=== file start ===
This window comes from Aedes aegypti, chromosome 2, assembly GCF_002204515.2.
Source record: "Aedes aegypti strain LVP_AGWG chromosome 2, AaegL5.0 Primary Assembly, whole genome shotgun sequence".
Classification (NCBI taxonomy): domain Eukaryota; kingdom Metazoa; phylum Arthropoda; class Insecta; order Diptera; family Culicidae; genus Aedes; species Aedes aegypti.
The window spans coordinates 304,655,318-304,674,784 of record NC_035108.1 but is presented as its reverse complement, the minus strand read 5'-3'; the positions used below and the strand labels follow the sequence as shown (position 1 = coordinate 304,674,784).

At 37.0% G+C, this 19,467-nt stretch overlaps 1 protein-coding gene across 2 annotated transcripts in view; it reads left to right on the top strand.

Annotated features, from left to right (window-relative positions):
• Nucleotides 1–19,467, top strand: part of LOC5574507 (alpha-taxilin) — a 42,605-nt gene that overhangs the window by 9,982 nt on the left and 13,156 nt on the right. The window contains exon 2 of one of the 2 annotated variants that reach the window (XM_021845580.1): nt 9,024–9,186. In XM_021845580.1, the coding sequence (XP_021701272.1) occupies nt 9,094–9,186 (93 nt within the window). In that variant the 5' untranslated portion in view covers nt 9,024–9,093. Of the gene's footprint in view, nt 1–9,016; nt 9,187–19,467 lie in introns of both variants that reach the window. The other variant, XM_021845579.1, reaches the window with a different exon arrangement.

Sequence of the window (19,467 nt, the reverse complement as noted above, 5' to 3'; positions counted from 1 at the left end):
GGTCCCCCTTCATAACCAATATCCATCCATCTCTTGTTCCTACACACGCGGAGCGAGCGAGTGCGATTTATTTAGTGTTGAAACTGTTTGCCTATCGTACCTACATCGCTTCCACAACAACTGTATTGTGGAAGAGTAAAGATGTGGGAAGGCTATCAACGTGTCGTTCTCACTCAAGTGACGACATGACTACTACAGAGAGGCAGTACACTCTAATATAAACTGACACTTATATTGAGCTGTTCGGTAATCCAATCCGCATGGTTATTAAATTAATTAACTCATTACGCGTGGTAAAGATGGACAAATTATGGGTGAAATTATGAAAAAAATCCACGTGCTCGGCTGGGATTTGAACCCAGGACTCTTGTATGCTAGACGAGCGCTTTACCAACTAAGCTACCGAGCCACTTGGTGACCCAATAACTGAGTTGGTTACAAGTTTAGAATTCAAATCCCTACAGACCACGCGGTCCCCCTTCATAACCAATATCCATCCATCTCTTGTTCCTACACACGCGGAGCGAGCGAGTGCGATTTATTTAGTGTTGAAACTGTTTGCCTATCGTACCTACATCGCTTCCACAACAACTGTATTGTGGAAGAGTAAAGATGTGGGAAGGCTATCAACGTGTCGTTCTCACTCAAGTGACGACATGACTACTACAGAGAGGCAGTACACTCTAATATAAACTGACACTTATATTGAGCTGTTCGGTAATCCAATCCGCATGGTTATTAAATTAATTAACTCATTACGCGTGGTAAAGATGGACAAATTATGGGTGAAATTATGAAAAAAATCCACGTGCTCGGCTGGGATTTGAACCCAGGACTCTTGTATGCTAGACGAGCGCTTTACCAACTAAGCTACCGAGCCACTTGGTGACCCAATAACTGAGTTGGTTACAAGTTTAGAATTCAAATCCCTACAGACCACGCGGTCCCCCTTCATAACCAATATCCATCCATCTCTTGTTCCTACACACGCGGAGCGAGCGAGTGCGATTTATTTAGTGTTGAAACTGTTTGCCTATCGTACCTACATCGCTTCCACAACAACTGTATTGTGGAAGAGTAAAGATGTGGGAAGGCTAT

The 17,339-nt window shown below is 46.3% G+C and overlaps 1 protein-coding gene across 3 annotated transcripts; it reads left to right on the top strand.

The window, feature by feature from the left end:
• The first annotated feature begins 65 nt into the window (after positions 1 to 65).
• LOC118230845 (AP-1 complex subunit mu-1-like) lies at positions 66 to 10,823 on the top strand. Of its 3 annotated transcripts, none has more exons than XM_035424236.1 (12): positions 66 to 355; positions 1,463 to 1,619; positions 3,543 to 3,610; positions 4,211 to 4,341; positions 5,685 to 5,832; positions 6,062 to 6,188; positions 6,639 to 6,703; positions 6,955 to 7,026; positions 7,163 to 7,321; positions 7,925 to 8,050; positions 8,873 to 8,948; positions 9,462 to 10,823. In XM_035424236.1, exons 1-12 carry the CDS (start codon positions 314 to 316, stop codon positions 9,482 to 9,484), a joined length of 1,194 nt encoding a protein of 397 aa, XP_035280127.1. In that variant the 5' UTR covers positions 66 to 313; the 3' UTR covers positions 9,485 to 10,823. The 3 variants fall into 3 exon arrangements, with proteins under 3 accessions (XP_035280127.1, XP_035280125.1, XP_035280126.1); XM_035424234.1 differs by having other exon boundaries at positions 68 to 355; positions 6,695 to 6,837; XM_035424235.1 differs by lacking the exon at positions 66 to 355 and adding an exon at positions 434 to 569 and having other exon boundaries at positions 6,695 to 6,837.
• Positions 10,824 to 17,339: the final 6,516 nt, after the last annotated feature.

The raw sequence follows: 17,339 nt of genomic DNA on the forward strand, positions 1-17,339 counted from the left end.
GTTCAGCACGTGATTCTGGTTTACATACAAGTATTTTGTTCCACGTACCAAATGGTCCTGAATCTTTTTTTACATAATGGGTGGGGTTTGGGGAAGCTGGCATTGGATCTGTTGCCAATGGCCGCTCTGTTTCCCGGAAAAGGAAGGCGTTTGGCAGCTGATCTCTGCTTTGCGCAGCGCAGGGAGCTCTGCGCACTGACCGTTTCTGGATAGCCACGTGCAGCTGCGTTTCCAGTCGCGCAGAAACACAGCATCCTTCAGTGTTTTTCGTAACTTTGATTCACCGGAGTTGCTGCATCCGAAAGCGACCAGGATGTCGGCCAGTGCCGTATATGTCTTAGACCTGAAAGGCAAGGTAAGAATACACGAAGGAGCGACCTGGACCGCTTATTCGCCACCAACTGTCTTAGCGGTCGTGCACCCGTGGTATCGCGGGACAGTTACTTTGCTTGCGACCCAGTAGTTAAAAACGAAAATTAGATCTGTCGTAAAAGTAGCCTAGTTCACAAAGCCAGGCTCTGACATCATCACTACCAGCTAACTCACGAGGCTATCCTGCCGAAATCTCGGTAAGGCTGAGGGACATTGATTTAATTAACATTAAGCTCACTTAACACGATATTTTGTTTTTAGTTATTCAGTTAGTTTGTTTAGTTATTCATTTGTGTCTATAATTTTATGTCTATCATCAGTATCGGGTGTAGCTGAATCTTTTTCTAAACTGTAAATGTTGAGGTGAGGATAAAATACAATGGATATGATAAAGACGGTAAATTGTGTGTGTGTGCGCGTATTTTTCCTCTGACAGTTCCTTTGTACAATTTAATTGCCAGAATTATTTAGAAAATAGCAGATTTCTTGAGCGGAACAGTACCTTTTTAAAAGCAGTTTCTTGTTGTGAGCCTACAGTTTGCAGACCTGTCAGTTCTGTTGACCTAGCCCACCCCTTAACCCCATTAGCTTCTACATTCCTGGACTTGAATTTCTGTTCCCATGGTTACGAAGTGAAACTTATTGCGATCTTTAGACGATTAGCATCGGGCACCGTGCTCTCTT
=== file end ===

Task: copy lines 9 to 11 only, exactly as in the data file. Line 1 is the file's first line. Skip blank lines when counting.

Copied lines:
GGTCCCCCTTCATAACCAATATCCATCCATCTCTTGTTCCTACACACGCGGAGCGAGCGAGTGCGATTTATTTAGTGTTGAAACTGTTTGCCTATCGTACCTACATCGCTTCCACAACAACTGTATTGTGGAAGAGTAAAGATGTGGGAAGGCTATCAACGTGTCGTTCTCACTCAAGTGACGACATGACTACTACAGAGAGGCAGTACACTCTAATATAAACTGACACTTATATTGAGCTGTTCGGTAATCCAATCCGCATGGTTATTAAATTAATTAACTCATTACGCGTGGTAAAGATGGACAAATTATGGGTGAAATTATGAAAAAAATCCACGTGCTCGGCTGGGATTTGAACCCAGGACTCTTGTATGCTAGACGAGCGCTTTACCAACTAAGCTACCGAGCCACTTGGTGACCCAATAACTGAGTTGGTTACAAGTTTAGAATTCAAATCCCTACAGACCACGCGGTCCCCCTTCATAACCAATATCCATCCATCTCTTGTTCCTACACACGCGGAGCGAGCGAGTGCGATTTATTTAGTGTTGAAACTGTTTGCCTATCGTACCTACATCGCTTCCACAACAACTGTATTGTGGAAGAGTAAAGATGTGGGAAGGCTATCAACGTGTCGTTCTCACTCAAGTGACGACATGACTACTACAGAGAGGCAGTACACTCTAATATAAACTGACACTTATATTGAGCTGTTCGGTAATCCAATCCGCATGGTTATTAAATTAATTAACTCATTACGCGTGGTAAAGATGGACAAATTATGGGTGAAATTATGAAAAAAATCCACGTGCTCGGCTGGGATTTGAACCCAGGACTCTTGTATGCTAGACGAGCGCTTTACCAACTAAGCTACCGAGCCACTTGGTGACCCAATAACTGAGTTGGTTACAAGTTTAGAATTCAAATCCCTACAGACCACGCGGTCCCCCTTCATAACCAATATCCATCCATCTCTTGTTCCTACACACGCGGAGCGAGCGAGTGCGATTTATTTAGTGTTGAAACTGTTTGCCTATCGTACCTACATCGCTTCCACAACAACTGTATTGTGGAAGAGTAAAGATGTGGGAAGGCTAT

The 17,339-nt window shown below is 46.3% G+C and overlaps 1 protein-coding gene across 3 annotated transcripts; it reads left to right on the top strand.

The window, feature by feature from the left end: